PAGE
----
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The annual Met Gala will be taking place next Monday, and what a party it will be. For starters, Rooney Mara is hosting—along with Beyonce! Also, the theme is punk fashion, which means fashion stars and celebs will get the chance to have a little fun with their outfits (we're especially looking forward to the hair and makeup—you just know someone is going to decide it's the perfect occasion to bust out a mohawk). And in the name of wild speculations, John Galliano's work is being recognized in the accompanying Met exhibition—perhaps he'll make his first offical public appearance in two years?
Point is, there's really a lot to look forward to at this party.
But there's no such thing as a party for partying's sake these days, however. What was once essentially an occasion to celebrate the glamour of fashion has become strategically commodified, not unlike street style and Fashion Week. There's money to be made, and the industry is going after it.
Last year, the Gala—which honored the Schiaparelli-Prada exhibition at the Met—was timed to promote Baz Luhrman's movie The Great Gatsby, with the film's star Carey Mulligan co-hosting, Miuccia Prada collaborating on the film's costumes, and Luhrman doing the film installations for the exhibition. The Gala also became a kicking off point for the surprise relaunch of the Schiaparelli brand.
This year, the business angle is even more direct. The event's sponsor, Moda Operandi, has just revealed that they will be selling looks from the red carpet in live time during what they're calling a Spotlight event. "Events like the Met Gala offer some of the most spectacular fashion moments because they inspire experimentation," said Moda Operandi co-founder Lauren Santo Domingo in a press release. "We are thrilled to be able to provide women with access to the fashions from one the world's most thrilling red carpet events." Anthony Vacarello, Delpozo, Rodarte, Nina Ricci, Wes Gordon, and Balmain are some of the designers participating in the red carpet sale.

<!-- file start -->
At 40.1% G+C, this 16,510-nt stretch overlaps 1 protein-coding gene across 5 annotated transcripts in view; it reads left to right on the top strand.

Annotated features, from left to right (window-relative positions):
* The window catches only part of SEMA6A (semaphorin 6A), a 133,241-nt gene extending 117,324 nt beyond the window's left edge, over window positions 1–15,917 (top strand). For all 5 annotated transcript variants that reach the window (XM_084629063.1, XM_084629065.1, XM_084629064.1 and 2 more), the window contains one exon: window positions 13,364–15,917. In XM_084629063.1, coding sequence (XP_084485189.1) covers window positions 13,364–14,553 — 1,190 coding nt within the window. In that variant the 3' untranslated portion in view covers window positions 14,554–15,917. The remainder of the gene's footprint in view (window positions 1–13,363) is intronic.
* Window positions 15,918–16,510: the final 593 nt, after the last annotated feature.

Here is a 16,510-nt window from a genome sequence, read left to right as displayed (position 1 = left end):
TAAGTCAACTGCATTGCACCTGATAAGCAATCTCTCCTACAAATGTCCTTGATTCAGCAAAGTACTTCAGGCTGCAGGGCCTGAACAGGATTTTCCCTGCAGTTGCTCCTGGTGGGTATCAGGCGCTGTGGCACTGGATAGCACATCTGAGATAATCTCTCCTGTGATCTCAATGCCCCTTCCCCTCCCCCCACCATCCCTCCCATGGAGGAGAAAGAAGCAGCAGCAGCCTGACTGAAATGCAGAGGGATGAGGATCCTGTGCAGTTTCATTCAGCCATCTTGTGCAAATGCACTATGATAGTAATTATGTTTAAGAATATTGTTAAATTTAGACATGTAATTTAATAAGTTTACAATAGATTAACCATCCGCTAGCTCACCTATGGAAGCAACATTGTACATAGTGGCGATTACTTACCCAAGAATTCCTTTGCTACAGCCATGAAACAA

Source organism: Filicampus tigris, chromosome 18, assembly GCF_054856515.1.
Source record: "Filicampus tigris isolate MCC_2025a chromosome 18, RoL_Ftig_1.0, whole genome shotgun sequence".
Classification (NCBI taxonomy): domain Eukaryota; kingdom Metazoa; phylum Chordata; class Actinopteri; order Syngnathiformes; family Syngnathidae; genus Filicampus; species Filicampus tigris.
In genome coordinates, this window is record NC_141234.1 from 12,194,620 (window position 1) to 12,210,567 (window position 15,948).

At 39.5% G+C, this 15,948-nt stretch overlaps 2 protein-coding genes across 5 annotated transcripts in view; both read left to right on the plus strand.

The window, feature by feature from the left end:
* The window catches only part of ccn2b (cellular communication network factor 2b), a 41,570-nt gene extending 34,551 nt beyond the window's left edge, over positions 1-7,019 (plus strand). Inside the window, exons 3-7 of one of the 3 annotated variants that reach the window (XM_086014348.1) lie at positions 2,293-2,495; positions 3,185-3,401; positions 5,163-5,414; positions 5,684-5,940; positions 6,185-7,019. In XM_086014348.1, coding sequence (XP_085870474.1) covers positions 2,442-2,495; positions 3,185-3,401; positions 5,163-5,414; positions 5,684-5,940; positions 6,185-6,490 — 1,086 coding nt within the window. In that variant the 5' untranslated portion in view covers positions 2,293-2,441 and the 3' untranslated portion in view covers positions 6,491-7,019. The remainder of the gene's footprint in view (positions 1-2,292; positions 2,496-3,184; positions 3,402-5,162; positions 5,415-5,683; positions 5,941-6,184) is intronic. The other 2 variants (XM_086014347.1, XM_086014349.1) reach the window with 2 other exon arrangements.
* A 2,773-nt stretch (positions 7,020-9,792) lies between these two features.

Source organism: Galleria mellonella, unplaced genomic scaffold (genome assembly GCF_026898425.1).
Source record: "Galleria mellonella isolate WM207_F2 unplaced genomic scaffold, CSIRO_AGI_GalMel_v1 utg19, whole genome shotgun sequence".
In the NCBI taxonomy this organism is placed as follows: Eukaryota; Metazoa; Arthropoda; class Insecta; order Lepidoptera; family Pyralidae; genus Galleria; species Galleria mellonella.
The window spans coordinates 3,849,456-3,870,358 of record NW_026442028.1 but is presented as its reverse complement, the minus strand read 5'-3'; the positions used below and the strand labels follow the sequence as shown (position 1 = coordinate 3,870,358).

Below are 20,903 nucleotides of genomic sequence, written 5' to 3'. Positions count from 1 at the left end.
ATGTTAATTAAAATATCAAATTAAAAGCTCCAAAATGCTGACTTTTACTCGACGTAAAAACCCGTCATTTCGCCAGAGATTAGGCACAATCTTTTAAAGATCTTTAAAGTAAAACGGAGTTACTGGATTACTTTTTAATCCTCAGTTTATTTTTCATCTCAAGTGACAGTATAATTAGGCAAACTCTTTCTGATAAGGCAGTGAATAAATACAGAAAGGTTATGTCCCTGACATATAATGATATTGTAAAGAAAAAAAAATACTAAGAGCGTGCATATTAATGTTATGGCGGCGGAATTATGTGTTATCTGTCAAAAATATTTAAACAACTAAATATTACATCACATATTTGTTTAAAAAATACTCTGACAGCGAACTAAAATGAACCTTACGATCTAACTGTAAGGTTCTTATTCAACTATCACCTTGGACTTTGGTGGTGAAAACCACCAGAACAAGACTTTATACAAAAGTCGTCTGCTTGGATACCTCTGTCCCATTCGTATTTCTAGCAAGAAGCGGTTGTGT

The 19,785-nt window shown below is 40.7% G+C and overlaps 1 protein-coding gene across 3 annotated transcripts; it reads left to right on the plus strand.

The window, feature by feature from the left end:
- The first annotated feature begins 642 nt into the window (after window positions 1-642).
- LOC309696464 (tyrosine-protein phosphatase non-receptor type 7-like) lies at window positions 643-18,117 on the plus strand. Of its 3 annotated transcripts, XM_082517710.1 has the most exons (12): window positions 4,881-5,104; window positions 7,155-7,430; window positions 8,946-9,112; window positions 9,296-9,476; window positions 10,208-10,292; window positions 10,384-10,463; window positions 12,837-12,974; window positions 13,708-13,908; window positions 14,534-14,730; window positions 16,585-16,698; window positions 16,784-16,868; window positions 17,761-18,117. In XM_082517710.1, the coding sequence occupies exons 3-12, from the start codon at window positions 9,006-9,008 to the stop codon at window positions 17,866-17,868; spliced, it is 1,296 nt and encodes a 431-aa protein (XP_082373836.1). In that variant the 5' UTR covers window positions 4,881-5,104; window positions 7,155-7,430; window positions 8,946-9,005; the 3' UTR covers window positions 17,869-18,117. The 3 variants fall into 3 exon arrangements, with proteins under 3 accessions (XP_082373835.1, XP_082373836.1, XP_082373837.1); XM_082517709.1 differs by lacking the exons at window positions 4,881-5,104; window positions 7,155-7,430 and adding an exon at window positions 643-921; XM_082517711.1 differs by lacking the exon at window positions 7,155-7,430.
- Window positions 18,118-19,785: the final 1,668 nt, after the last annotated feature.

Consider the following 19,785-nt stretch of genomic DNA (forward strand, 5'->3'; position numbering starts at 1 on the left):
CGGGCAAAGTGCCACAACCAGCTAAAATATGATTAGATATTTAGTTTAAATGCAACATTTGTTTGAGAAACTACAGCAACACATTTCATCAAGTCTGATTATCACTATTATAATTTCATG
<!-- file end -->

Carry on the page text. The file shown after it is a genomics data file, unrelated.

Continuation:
According to the Wall Street Journal, $20,000 gowns sell regularly on Moda Operandi, largely to Middle Eastern customers, who represent a fifth of their total business. Shoppers in the Middle East—and everywhere else, for that matter—will be able to watch the red carpet arrivals via carefully orchestrated livestreaming on Vogue.com, Moda, and the Met's website, as well as a special micro site created by Samsung.
This is in addition to a handful of more traditional commerce moves, like Gala-themed capsules and limited-edition products created for the occasion. Footwear designer of the year Charlotte Olympia is making a couple of punk-themed shoes (they have piercings), and Moda is also partnering with Balmain, Givenchy, Prabal Gurung, Thom Browne, and, Vivienne Westwood, among others, for a 100-piece collection of one-of-a-kind fashion items, rare vintage, and art objects that will be sold as part of an exclusive "punk collection" that will go live on the site May 2.
As far as the Spotlight event goes, however, it's a savvy move—and one of the only truly innovative e-commerce initiatives we've seen recently. Most red carpet events get mileage out of television and advertising (think about the Oscars). But the Met Gala has never been televised, and Conde Nast seems to be wisely skipping right over TV—a struggling industry—and going straight to the internet, turning what could be a liability into a selling point.
Even if you aren't one of the very few people in this world that can actually drop $20K on an evening gown, the concept is pretty exciting. And we imagine it's even more so if you do happen to be one of them.
· The Met Gala Live-Stream Is a Go! [Racked]
· All Met Gala coverage [Racked]